To determine whether the role of STAT1 in IL-12p70 secretion was linked to endogenous IFN production, we performed similar experiments using IFN-αβ receptor 1–deficient mice (IFNAR−/−). As shown in Fig. 3 A, a strong reduction (>75% decrease) of IL-12p70 production induced by the selected TLR ligand combinations was observed with BM-DCs from IFNAR−/− mice. As expected, BM-DCs from IFNAR−/−, but not from STAT1−/− mice, could respond to exogenous IFN-γ as evidenced by augmentation of the IL-12p70 production in response to R-848 and LPS (Fig. 3 B). Unlike IL-12p70, IL-12p40 secretion was only slightly affected by the absence of functional type I IFN receptor (Fig. 3 C). Moreover, no significant inhibition of IL-6 but strong inhibition of CXCL10 production was observed with IFNAR−/− BM-DCs (unpublished data). These data showed that BM-DCs from IFNAR−/− mice behaved essentially as cells derived from STAT1−/− mice. Indeed, R-848, poly(I:C), LPS and their combinations induced tyrosine-phosphorylation of STAT1 in BM-DCs from wild-type mice but not in BM-DCs derived from IFNAR−/− mice (Fig. 4). Altogether this suggested that endogenous type I IFNs were involved in the observed IL-12p70 secretion in response to the combination of R-848 with either LPS or poly(I:C).
Accumulation of IL-12p35 and type I IFN mRNA is strongly reduced in BM-DCs from IFNAR−/− mice
Real-time PCR for IL-12p35 and IL-12p40 mRNA were performed with BM-DCs from wild-type and IFNAR−/− mice. As shown in Fig. 5 (A and B), IL-12 p35 and p40 mRNA were induced in BM-DCs from wild-type mice after a 4.5-h activation by LPS or R-848 and at higher levels by the combination of R-848 with either LPS or poly(I:C). The induction of IL-12p35 mRNA accumulation was strongly decreased in BM-DCs from IFNAR−/− mice (50–80% decrease; Fig. 5 A), although that of IL-12p40 was decreased to a lower degree (20–40% decrease; Fig. 5 B). Thus, TLR-induced IL-12p35 mRNA accumulation was more dependent on type I IFN than that of IL-12p40 mRNA, consistent with the stronger decrease of IL-12p70 than IL-12p40 secretion by blocking type I IFN signaling.
Real-time PCR for type I IFN showed marginal induction of IFN–β mRNA by treatment with LPS and R-848 and strong up-regulation by poly(I:C) and the combinations of R-848 plus either LPS or poly(I:C) (Fig. 5 C). However, IFN-β mRNA accumulation was strongly reduced in IFNAR−/− BM-DCs in all conditions (Fig. 5 C). In contrast, using primers hybridizing to all IFN-α genes, very low IFN-α mRNA accumulation was detected only in response to poly(I:C) and R-848 plus poly(I:C) combination in wild-type BM-DCs, but again not in IFNAR−/− BM-DCs (Fig. 5 D). This strong inhibition of IFN-α/β induction was most likely a consequence of the absence of an IFN-dependent amplification loop for type I IFN in BM-DCs from IFNAR−/−mice (30).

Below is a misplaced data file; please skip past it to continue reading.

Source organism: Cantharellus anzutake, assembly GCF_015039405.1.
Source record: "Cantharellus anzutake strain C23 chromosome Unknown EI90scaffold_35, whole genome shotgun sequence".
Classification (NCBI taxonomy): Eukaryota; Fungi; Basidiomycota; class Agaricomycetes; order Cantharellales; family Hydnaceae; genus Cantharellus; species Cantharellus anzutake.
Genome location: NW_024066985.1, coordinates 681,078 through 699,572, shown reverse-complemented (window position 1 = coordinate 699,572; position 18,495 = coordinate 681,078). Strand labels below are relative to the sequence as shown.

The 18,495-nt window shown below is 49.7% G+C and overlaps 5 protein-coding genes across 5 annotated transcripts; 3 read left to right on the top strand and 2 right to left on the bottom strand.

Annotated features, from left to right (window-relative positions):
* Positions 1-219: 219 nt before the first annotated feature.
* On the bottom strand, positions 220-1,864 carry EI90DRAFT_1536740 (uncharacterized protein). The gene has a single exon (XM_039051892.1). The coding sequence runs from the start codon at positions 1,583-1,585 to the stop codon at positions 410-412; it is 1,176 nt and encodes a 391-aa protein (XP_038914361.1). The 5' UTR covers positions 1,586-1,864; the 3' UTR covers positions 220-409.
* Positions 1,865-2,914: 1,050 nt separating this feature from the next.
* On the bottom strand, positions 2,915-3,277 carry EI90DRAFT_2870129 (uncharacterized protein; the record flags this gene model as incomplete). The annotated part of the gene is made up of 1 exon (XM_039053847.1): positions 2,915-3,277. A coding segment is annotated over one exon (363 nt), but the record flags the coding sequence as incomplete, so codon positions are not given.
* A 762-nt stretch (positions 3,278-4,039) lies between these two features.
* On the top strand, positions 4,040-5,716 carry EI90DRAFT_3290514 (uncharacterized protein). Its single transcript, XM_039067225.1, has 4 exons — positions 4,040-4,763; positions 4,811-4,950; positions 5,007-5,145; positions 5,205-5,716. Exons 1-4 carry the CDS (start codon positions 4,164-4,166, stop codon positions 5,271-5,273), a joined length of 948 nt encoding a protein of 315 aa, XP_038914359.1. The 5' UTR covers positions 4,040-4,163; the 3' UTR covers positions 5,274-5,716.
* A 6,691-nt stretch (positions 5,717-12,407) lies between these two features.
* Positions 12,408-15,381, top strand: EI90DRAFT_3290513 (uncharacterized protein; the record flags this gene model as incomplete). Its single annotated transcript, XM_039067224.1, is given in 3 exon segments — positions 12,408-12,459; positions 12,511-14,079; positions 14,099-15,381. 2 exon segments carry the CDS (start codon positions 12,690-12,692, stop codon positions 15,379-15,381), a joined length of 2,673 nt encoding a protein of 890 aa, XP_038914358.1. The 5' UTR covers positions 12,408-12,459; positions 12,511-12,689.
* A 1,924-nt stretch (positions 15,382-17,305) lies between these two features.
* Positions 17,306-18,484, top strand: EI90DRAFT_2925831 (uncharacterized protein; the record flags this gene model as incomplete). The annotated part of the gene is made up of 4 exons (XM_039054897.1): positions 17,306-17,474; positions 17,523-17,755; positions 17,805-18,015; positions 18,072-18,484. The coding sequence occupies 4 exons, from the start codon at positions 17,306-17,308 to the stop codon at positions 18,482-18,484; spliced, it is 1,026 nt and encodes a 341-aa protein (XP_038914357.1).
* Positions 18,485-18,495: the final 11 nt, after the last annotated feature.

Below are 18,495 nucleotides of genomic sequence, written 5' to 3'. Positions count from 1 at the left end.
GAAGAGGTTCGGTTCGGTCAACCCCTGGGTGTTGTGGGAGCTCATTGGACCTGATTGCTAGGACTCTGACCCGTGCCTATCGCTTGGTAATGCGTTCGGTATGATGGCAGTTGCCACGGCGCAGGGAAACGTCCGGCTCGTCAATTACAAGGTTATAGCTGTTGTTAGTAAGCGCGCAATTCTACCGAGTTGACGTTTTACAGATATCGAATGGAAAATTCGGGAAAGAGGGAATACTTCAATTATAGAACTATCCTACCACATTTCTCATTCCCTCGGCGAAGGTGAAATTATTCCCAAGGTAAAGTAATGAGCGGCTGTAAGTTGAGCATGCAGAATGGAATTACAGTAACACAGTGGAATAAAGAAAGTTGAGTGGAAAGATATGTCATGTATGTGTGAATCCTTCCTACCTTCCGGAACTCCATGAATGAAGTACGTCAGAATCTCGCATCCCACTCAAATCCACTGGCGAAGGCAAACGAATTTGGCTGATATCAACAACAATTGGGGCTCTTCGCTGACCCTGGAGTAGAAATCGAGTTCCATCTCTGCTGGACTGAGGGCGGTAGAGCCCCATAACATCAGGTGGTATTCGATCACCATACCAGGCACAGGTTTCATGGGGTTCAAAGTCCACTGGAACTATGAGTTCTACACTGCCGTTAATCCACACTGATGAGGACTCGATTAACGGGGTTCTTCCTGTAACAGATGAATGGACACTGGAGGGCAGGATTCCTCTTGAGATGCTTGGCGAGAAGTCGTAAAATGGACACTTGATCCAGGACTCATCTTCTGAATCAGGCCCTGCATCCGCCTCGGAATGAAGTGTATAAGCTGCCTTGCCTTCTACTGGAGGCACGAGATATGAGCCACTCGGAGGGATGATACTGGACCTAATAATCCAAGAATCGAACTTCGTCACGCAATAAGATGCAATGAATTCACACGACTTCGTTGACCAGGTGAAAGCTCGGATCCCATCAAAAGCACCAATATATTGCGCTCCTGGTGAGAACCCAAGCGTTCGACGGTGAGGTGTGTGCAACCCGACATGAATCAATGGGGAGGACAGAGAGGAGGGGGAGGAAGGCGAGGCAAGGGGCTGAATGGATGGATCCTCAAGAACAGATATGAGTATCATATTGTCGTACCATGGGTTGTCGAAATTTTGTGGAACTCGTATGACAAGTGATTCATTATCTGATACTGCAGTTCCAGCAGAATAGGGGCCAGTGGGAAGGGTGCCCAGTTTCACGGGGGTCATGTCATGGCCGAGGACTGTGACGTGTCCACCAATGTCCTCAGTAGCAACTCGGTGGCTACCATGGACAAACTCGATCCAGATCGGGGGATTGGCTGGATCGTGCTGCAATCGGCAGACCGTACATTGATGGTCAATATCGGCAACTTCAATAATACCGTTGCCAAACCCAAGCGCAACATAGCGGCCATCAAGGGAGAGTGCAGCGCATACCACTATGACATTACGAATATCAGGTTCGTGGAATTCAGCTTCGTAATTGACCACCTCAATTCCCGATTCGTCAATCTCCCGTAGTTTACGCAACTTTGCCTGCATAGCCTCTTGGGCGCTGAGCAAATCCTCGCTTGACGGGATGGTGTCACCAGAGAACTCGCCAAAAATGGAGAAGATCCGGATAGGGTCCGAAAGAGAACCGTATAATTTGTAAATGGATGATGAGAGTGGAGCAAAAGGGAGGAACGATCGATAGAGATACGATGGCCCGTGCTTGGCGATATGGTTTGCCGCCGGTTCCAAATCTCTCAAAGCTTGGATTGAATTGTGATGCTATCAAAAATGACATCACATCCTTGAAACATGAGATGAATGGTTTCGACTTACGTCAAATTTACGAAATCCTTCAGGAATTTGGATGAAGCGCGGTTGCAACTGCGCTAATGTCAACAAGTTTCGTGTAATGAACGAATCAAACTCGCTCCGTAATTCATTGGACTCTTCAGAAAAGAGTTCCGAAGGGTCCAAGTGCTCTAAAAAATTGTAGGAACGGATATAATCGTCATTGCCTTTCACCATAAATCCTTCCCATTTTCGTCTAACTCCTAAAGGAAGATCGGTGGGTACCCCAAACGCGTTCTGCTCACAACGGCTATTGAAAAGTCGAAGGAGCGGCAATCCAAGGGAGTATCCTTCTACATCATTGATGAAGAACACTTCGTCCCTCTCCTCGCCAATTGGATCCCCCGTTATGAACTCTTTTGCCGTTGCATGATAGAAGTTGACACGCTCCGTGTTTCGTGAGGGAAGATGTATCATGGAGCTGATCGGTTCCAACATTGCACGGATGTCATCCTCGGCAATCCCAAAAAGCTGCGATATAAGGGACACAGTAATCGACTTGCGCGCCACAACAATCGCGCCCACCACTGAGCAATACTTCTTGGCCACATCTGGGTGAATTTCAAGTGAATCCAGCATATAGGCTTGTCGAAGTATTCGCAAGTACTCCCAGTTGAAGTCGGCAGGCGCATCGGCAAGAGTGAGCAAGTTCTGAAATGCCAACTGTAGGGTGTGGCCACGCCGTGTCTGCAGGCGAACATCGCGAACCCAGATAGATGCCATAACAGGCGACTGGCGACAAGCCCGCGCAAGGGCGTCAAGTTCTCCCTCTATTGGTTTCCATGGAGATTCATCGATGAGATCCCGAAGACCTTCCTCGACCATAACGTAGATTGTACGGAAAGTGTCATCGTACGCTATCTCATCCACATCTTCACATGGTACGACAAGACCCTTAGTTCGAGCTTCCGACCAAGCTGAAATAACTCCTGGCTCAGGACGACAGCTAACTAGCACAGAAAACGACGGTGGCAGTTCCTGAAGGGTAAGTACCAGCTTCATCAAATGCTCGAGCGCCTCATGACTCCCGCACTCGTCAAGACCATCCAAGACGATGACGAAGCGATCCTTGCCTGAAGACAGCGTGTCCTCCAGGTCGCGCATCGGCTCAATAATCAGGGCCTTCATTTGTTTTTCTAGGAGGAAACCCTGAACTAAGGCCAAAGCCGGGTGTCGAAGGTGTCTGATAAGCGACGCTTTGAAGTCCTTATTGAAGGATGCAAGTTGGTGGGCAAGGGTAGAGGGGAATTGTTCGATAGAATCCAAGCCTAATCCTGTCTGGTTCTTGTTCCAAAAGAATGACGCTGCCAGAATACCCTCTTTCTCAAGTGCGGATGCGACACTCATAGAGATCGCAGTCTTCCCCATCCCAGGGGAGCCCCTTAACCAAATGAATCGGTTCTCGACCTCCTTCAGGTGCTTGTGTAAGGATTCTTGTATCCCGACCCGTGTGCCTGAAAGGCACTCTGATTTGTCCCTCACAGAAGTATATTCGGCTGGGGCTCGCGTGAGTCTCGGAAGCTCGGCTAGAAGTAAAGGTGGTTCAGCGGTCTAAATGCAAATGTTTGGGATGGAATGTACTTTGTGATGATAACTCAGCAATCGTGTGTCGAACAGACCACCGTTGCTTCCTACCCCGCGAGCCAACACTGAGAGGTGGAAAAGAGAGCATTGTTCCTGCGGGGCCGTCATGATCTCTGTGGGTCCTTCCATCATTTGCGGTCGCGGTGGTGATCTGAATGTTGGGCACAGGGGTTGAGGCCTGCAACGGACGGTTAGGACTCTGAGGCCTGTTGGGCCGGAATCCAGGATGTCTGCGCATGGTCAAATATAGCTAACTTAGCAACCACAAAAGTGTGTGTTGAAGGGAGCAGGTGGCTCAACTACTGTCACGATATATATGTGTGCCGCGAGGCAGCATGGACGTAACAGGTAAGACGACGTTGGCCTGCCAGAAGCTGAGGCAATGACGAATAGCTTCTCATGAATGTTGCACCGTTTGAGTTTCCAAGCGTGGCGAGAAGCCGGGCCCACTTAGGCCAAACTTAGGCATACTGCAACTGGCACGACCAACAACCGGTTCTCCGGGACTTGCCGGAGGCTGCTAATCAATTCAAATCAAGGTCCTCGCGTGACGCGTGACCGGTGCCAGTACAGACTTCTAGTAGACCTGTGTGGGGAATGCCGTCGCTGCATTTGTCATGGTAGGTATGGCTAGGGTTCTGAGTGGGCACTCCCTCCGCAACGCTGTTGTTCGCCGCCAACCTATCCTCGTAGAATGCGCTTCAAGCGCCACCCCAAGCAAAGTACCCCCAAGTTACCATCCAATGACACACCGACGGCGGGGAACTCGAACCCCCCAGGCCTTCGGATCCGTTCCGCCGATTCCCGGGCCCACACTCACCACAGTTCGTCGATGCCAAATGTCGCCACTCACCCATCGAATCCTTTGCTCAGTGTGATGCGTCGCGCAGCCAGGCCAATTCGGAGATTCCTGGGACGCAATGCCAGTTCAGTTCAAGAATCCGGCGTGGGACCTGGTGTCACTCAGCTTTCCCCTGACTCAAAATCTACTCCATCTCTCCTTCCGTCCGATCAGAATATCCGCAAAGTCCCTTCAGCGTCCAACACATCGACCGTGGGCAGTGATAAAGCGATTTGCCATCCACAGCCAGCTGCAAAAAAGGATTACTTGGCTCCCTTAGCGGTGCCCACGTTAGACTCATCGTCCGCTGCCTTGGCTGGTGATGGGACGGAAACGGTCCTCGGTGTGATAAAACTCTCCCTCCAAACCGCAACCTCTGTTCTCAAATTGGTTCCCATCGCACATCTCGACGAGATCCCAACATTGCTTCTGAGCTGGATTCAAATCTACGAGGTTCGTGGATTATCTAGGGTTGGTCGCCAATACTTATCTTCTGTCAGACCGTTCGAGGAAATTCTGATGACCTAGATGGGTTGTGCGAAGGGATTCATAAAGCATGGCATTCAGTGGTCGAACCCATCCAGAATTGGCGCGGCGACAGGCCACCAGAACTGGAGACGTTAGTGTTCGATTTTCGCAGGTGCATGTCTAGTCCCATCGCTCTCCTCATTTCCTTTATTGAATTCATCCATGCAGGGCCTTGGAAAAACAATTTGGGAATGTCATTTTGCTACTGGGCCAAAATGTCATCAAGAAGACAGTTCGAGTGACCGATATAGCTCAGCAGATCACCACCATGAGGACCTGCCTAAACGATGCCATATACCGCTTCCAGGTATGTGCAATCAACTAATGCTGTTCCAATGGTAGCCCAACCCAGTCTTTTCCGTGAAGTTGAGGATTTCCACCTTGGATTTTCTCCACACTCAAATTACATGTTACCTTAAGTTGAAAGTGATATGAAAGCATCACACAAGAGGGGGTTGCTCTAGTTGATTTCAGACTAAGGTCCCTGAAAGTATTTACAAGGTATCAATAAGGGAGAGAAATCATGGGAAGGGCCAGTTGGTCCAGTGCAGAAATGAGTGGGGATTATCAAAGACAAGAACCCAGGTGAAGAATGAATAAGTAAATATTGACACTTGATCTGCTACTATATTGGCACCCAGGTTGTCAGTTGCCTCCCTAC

IL-12 secretion, STAT1 phosphorylation, and IRF1 induction in human moDCs in response to TLR ligands
Like mouse BM-DCs, human moDCs secreted very high levels of IL-12 when activated with R-848 and LPS (31) or poly(I:C) combinations (Fig. 6, A and B). However, as moDCs produced relatively high levels of IL-12p70 upon single TLR ligand stimulation (12; Fig. 6 A), all further analysis were performed using single TLR activation. LPS and R-848 but not poly(I:C) also promoted strong secretion of IL-12p40 (Fig. 6 B). Activation with PGN (Fig. 6, A and B) or other TLR2 ligands like PAM3Cys and zymosan (unpublished data) did not promote IL-12p70 secretion while inducing IL-12p40. Tyrosine phosphorylation of STAT1 was observed upon LPS, R-848, and poly(I:C) activation, with R-848 inducing a rapid STAT1 phosphorylation already detectable after a 1-h stimulation (Fig. 6 C). Interestingly, PGN was the only TLR activator that did not induce tyrosine phosphorylation of STAT1 and IL-12p70 secretion. In contrast, induction of IRF1, an IFN-inducible transcription factor (32), was observed whatever TLR ligand used including PGN (Fig. 6 D). Inhibition of protein synthesis with cycloheximide (CHX) almost completely inhibited STAT1 tyrosine phosphorylation in response to R-848 and poly(I:C) and partially that induced in response to LPS (Fig. 6 D). As expected, the presence of CHX, did not affect the STAT1 tyrosine phosphorylation directly induced by a mixture of IFN-α and IFN-β (Fig. 6 D), but inhibited the synthesis of IRF1 protein in response to IFN-α/β and the different TLR ligands (Fig. 6 D).
Type I IFN participate in IL-12p70 secretion by human moDCs in response to R-848 and LPS